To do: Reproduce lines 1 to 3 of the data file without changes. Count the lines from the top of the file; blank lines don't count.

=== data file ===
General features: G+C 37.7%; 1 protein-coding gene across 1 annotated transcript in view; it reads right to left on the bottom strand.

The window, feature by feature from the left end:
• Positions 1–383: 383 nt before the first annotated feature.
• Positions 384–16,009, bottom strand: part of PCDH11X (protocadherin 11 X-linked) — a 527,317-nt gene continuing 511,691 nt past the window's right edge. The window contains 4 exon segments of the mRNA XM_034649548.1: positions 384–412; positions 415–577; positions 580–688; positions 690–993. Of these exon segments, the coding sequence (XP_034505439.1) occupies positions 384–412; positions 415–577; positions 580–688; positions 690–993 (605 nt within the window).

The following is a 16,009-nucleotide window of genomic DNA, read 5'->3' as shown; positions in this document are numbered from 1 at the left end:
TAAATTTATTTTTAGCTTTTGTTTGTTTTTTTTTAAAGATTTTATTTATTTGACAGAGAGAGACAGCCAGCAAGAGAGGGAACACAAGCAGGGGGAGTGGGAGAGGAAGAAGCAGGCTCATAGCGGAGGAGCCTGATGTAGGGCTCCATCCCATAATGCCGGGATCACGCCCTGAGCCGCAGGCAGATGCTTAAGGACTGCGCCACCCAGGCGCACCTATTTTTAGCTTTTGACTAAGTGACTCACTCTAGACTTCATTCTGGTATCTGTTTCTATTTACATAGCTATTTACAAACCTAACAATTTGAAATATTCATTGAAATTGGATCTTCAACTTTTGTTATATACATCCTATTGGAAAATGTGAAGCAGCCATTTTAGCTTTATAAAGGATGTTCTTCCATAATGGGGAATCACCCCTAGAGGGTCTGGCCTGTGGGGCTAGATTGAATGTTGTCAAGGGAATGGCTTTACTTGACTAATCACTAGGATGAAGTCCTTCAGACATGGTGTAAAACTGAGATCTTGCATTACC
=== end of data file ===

General features: G+C 37.7%; 1 protein-coding gene across 1 annotated transcript in view; it reads right to left on the bottom strand.

The window, feature by feature from the left end:
• Positions 1–383: 383 nt before the first annotated feature.